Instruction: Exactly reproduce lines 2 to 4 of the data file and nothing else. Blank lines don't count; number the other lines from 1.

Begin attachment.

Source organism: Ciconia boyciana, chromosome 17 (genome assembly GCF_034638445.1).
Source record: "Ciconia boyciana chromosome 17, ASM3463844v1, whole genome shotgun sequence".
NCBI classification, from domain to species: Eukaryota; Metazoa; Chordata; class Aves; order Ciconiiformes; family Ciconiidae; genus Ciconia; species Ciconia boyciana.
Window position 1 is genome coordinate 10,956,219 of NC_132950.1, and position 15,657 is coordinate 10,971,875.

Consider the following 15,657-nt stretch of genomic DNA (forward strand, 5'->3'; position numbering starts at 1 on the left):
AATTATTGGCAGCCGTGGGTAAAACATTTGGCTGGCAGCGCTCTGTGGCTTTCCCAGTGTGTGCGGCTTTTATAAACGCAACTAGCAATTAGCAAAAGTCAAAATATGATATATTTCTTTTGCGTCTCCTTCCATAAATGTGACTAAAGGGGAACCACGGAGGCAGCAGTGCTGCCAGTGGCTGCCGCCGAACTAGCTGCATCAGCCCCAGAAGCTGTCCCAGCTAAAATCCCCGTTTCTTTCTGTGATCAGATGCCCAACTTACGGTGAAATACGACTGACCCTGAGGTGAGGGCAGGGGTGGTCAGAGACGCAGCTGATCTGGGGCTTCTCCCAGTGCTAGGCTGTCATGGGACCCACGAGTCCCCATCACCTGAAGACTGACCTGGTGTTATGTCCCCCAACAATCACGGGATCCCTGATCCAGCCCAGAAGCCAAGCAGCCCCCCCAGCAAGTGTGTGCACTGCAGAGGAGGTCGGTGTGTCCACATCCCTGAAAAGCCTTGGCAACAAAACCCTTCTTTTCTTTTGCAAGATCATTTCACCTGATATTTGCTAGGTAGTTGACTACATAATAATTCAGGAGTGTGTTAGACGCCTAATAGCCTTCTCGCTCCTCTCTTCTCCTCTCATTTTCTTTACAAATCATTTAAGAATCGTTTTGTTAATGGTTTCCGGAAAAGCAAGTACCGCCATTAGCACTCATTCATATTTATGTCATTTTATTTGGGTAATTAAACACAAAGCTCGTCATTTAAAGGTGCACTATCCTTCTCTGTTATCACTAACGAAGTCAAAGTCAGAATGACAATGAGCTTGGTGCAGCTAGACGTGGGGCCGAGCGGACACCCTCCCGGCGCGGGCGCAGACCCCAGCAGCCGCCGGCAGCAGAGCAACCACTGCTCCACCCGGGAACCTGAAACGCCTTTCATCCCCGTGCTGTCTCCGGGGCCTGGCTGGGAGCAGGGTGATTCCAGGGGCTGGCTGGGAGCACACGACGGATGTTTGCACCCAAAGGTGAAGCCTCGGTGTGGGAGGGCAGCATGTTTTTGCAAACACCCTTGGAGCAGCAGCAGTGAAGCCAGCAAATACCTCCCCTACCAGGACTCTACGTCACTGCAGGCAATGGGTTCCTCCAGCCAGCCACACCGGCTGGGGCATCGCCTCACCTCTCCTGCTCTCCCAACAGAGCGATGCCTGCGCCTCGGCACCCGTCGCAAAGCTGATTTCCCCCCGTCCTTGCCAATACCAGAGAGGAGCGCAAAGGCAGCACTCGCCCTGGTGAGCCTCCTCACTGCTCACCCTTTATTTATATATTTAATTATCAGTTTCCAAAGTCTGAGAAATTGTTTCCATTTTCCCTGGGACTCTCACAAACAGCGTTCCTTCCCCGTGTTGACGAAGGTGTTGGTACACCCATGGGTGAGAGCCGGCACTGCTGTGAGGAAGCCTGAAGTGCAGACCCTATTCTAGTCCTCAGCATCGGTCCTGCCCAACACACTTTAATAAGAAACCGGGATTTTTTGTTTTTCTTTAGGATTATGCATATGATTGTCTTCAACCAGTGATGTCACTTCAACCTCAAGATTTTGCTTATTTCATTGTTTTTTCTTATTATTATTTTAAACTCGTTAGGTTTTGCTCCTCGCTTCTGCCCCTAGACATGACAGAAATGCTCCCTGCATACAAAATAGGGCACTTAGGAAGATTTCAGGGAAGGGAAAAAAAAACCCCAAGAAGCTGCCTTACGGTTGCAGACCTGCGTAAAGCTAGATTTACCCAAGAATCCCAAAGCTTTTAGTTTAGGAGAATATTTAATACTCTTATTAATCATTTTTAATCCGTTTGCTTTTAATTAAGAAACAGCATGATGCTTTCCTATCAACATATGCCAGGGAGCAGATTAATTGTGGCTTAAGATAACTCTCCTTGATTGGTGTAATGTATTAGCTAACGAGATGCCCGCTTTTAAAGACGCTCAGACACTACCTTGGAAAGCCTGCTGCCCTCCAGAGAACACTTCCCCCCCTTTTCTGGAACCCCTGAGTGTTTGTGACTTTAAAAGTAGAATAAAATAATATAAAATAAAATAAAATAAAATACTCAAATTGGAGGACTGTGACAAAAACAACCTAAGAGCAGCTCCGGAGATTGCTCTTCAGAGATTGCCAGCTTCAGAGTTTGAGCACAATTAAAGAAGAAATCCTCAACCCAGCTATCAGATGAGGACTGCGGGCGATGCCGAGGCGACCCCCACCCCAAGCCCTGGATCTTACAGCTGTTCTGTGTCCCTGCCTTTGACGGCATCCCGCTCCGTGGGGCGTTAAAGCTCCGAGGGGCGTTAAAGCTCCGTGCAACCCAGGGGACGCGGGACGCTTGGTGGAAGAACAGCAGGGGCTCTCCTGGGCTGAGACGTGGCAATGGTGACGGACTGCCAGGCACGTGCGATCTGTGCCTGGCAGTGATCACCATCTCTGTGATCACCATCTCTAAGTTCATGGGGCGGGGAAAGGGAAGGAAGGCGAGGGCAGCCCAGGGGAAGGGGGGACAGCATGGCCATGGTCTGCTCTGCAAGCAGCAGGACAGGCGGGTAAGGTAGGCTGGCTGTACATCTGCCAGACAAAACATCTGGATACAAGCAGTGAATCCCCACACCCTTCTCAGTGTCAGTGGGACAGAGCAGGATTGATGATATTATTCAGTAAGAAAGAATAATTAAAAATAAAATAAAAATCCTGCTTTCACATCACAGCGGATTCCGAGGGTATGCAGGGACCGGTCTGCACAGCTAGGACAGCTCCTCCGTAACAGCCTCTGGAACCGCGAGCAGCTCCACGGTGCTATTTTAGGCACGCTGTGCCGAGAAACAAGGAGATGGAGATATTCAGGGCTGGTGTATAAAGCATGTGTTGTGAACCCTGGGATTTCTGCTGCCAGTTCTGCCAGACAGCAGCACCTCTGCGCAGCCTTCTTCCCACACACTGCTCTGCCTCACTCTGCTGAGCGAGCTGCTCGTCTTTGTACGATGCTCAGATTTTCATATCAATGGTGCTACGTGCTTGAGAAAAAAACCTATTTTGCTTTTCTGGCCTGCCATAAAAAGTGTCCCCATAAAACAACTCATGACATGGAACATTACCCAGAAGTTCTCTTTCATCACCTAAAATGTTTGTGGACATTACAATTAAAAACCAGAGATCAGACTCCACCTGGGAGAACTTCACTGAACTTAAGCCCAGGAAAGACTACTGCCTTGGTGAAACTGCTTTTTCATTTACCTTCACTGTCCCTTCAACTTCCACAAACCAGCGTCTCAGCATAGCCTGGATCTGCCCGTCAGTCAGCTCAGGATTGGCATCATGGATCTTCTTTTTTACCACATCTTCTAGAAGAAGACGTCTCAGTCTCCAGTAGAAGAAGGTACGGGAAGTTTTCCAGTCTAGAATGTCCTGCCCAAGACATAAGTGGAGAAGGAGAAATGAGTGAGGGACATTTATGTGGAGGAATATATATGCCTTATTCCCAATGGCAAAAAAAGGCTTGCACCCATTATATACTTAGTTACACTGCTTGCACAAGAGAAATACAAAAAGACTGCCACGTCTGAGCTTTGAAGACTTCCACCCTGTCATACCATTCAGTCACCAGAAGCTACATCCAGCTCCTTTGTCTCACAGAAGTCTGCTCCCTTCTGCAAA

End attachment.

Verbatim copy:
Source record: "Ciconia boyciana chromosome 17, ASM3463844v1, whole genome shotgun sequence".
NCBI classification, from domain to species: Eukaryota; Metazoa; Chordata; class Aves; order Ciconiiformes; family Ciconiidae; genus Ciconia; species Ciconia boyciana.
Window position 1 is genome coordinate 10,956,219 of NC_132950.1, and position 15,657 is coordinate 10,971,875.